The IOSC has not usually lacked for water nearby. But how far would the average attendee be willing to go to see the live demonstration? That logistical hurdle has exerted itself in the different venues and locations; as a result, sometimes the water is within sight and a short walk and the demonstration takes place near the convention center. But, at times, a walk that is too far or a waterway that is inaccessible makes the on water demonstration turn into a static display. The amount of coordination in the on water display can be substantial. Working with the local Captain of the Port, the organizers have to choreograph a small flotilla of vessels, an occasional helicopter or aerostat, drones and other water borne equipment. Since the demonstration is, by design, out of doors, the event is also subject to the weather.

More recently, the demonstration of technology has taken a slight change in direction and is now built around particular stations with specific themes within the conference venue itself. Starting at the 2017 IOSC, the Technology Demonstration was born consisting of five stations that explained the past, present, and future technologies of oil spill response. The stations were: Incident Command; Remote Sensing; Dispersants; Containment and Collection; Mechanical Recovery; and In-Situ Burning. Through this format, conference participants could visit each station to talk with subject matter experts from industry, government, and academia; view graphics and videos; and touch static displays – all that tell the complex story of battling oil spills. The format was considered so successful that the Conference Executive Committee chose to repeat it for the 2020 IOSC and also adding a new Source Control Station.

If “A picture is worth a thousand words”, then photographs and films could easily offer perspectives on par with that of lecturers and posters. Long managed by Joseph Mullins (formerly of the Minerals and Management Service, then BSEE, and now retired from federal service), the film and photo portion of the IOSC allowed visual artists and photographers to “speak” with their talents. Using visual imagery gave hobbyists as well as professionals a forum in which to express some of the creative arts and to tell stories of spills, restoration efforts, wildlife impacts, and a wide variety of topics. The visual canvas also saw changes as the actual formats went from photographs and various film formats to digital still and video imagery where editing and production could be significantly boosted. This feature of IOSC remains a vibrant and welcome diversion from the many platform presentations offered during the IOSC.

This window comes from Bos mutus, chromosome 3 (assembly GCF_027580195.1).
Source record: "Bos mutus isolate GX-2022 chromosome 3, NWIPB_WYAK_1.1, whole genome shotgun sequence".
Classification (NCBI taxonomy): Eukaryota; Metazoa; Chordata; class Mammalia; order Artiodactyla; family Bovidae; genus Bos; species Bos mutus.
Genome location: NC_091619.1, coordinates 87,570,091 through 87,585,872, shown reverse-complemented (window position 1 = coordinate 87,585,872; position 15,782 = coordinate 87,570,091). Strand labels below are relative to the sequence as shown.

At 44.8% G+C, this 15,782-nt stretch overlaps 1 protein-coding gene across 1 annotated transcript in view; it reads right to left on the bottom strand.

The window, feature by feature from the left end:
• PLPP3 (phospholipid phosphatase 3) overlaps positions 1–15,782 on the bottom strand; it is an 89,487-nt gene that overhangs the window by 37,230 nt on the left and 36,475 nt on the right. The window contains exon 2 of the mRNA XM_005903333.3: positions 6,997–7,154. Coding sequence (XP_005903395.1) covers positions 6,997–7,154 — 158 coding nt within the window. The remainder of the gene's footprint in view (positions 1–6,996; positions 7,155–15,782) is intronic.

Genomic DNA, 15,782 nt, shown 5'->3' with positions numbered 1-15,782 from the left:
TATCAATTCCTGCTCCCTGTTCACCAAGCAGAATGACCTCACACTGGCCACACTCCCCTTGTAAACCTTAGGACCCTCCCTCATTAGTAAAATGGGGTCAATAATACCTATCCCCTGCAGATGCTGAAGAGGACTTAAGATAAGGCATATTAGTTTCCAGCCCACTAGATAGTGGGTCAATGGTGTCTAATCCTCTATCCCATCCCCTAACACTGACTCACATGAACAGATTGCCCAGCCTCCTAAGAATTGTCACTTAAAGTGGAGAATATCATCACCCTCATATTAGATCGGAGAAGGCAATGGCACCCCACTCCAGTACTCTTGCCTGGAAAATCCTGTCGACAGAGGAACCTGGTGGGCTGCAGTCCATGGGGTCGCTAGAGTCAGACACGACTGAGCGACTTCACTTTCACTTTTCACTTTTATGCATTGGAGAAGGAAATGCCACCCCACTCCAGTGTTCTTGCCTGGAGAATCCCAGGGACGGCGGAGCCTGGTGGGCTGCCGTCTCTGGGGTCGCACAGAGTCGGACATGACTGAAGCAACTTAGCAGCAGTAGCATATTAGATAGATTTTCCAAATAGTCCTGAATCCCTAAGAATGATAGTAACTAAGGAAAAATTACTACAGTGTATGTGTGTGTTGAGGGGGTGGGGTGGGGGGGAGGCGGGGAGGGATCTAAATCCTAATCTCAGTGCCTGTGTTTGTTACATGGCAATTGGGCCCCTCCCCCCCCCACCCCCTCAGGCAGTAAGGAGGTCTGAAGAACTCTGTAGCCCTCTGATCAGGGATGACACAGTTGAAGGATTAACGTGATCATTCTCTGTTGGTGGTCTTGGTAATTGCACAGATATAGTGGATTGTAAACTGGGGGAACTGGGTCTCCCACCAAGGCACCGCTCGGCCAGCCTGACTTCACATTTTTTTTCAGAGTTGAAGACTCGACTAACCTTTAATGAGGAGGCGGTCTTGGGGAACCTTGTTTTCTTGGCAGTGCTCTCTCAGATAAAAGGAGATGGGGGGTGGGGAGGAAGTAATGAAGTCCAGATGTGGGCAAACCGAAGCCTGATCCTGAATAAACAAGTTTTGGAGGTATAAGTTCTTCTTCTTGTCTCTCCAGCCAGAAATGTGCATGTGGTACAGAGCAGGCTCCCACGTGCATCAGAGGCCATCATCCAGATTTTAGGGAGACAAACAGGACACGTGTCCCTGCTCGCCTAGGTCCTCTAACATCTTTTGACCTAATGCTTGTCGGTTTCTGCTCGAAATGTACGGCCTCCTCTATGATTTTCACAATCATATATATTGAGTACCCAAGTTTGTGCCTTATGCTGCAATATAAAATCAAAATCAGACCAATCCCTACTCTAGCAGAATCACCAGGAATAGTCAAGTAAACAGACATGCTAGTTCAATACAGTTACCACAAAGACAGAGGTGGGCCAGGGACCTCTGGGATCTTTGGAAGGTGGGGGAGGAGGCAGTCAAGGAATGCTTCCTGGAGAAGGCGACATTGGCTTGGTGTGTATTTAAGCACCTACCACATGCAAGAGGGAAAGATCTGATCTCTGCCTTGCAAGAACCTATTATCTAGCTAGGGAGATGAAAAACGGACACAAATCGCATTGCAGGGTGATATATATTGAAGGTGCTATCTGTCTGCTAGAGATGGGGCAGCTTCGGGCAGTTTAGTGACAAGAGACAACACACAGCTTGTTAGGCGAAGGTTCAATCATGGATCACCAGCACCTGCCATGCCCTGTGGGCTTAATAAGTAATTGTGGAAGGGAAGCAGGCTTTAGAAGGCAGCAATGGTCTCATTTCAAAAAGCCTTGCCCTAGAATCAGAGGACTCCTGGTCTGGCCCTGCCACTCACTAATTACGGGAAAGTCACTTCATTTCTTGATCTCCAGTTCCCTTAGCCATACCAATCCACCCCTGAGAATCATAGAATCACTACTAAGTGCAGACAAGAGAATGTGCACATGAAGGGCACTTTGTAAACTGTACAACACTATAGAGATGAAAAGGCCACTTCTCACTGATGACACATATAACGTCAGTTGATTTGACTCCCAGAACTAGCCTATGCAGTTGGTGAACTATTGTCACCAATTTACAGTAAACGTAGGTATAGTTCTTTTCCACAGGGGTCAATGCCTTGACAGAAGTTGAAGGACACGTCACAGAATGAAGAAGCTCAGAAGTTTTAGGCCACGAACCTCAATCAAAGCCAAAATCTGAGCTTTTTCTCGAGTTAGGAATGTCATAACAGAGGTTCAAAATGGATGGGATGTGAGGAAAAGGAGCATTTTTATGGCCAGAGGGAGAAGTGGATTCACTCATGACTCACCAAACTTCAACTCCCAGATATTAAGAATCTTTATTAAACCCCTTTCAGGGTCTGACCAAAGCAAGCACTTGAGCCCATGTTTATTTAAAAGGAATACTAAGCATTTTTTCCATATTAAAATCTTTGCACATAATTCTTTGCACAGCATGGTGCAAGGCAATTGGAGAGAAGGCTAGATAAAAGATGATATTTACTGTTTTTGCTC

Golf, sponsored by the IOSC, saw the 19th hole and its last appearance in 2014 at Portland, OR. The tournament was held on Monday of the conference week with only the short courses as competition. The chance to network in a “natural environment” was appreciated and the rain held off in the Pacific Northwest for that day. At some of the events in the 2000s, a poster contest for school aged children engaged local schools in developing posters and interest in

The IOSC has also included a gala dinner on the final evening to promote networking and celebrate the conclusion of the event. At times, IOSC has also tried to reach the spouses and guests of the delegates by offering side excursions to this auxiliary group. However, the popularity of the excursions waned and this offering was discontinued in the mid 2000s.

The IOSC continues generating interest and relevancy. While petroleum is used as fuel and is carried as cargo, the conference has a vital role to play in the readiness posture for a variety of stakeholders. The IOSC endeavors to fill in gaps in the “knowledge base” for the response community and provide a grand scale network opportunity so that responders can meet and exchange ideas with one another.

This work would not have been possible if not for the generous contributions of many former and current conference attendees, organizers, and affiliates who shared their perspectives and remembrances with the authors as well as the editorial insight of careful reviewers and proofreaders.

The views expressed in this manuscript are those of the authors and do not necessarily represent the views of NOAA, the Department of Commerce, BSEE or the Department of the Interior.